“An intriguingly fresh look at the amnesia-focused psychological thriller. . . . A captivating and highly suspenseful read, populated with believable characters who lead the reader through a taut, well-constructed plot.”
— Library Journal
“Watson’s debut novel unwinds as a story that is both complicated and compellingly hypnotic. . . . Watson’s pitch–perfect writing propels the story to a frenzied climax that will haunt readers long after they’ve closed the cover on this remarkable book.”
— Kirkus Reviews (starred review)
“A deft, perceptive exploration of a fascinating neurological condition, and a cracking good thriller.”
— Lionel Shriver
“Brilliant in its pacing, profound in its central question, suspenseful on every page and satisfying in its thriller ending.”
— Anita Shreve
Conversation Starters from ReadingGroupChoices.com
Christine doesn’t feel a strong sense of love for her husband, but wonders if that is normal after so many years of marriage. Do you think it’s inevitable that a marriage changes in this way?
Christine says that feels like an animal. Living from moment to moment, day to day, trying to make sense of the world. Do you think this is what it must be like to be in her situation? Do you think animals really have no sense of their past? Is the abililty to remember years gone by all that separates human beings from animals?
Christine doesn’t feel she achieved all of her childhood ambitions. She feels disappointment in the life that she has made for herself. Is this common for a woman as she approaches fifty years of age? Do you think she is right to be disappointed, or were her childhood ambitions unrealistic?
How important is memory to our sense of identity? What are the events in your life that have been important to in shaping who you are? Can you imagine what it might be like if you couldn’t remember them? How would you be different as a person?
Christine can’t remember Adam, or Claire. She can’t remember her wedding day or writing For the Morning Birds. Have these people and things changed her personality anyway, though, even though she can’t remember them? Is not remembering something effectively the same as it not having happened?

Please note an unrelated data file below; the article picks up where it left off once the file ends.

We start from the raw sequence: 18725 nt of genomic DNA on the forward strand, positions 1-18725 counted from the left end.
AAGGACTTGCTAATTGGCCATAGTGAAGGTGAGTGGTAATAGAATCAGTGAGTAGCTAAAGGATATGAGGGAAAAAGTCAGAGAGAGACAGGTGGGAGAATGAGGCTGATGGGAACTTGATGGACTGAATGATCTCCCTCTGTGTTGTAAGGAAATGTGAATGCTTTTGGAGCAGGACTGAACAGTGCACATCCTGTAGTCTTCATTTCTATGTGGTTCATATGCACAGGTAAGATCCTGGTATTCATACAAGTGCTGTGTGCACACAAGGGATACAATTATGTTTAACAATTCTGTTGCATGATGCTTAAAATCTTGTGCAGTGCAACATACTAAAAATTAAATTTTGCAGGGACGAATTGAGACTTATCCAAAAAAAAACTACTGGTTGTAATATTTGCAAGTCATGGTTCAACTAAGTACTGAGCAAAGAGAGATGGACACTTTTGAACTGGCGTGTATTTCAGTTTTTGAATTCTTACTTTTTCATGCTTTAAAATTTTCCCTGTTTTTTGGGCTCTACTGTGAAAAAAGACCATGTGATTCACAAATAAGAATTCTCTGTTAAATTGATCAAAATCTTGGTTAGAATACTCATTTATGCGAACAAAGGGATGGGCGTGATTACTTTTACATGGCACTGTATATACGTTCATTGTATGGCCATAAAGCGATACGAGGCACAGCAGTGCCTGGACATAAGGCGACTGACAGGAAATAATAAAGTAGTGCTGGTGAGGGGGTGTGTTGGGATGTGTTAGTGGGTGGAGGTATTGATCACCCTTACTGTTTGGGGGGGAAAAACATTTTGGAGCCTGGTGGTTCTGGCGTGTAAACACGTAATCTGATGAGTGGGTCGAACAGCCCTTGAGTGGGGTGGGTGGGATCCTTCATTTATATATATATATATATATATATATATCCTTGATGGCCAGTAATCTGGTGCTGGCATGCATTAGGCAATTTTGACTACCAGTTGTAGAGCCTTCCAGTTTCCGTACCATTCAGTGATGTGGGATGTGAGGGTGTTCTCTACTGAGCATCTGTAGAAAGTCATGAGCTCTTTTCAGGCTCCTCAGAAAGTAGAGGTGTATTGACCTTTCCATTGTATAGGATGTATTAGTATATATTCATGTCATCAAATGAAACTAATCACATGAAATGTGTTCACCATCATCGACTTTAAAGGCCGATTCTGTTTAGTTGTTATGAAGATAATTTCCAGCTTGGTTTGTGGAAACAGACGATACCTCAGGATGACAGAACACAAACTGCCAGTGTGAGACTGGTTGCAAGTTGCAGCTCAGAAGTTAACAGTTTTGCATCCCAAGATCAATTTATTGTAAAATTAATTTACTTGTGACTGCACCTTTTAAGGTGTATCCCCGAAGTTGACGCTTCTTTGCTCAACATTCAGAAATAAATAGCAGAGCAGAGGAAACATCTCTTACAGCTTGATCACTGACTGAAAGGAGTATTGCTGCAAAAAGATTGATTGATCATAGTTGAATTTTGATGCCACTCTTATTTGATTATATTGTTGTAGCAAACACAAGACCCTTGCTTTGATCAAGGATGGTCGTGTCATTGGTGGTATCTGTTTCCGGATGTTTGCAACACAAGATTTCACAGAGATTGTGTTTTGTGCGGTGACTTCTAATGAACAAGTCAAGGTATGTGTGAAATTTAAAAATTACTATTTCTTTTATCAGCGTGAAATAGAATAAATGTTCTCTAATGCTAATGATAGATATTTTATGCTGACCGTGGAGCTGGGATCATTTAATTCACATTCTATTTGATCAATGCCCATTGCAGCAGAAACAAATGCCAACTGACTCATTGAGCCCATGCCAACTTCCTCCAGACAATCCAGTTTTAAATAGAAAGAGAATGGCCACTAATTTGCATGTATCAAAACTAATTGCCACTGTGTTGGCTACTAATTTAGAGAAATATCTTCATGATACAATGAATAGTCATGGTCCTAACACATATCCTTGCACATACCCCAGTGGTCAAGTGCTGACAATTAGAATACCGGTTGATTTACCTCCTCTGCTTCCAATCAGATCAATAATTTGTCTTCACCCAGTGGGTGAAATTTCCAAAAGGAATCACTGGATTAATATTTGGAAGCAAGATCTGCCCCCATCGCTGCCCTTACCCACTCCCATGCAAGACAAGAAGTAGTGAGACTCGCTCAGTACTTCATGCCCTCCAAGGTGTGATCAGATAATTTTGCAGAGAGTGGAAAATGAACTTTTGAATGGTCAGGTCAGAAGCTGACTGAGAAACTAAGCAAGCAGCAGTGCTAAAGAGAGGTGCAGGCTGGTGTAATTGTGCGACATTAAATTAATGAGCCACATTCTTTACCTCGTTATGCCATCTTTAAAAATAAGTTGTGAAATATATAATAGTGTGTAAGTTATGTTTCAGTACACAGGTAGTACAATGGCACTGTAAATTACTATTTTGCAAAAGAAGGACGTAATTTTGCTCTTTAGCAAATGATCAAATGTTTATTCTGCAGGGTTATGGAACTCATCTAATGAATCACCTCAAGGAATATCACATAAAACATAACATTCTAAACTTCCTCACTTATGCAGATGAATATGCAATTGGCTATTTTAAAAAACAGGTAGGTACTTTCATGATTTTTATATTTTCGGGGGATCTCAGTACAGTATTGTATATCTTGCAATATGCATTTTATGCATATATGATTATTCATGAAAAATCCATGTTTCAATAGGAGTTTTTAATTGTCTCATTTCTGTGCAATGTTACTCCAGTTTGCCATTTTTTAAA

What are Dr Nash’s feelings towards Christine? Do you think he is behaving in a professional manner? He says he is writing up her case – are his motives for helping her entirely selfless? Is he being completely honest with her?
Do you think that Christine’s affair is out of character for her? Why do you think it happened? Why do you think she risks her marriage? Does she treat her husband well? And Mike? Was she being fair to him?
Christine believes Ben doesn’t tell her about Adam so that she doesn’t get upset. Would he be right to do this? Or does she have a right to know about him no matter how painful that knowledge might be? Are there other examples of people keeping things from Christine ‘for her own benefit’? Do you think this is ever the right thing to do?
Towards the end of the book Nash calls round at Christine’s house, but she can’t remember asking him to, even though he says she did so earlier that morning. Do you think she did so, but then forgot? Or is Nash lying to cover up the fact he had come uninvited?
Do you think Christine feels like a sexual person? Do you think she would be nervous about sex, and about her own body? Do you think every sexual experience would feel like the first for her? Does her husband have a right to expect her to have sex with him, even if she feels she has never met him before?
Did you like the ending? Did it represent closure for you? What about Christine? Do you think she will remember what happened to her when she wakes up?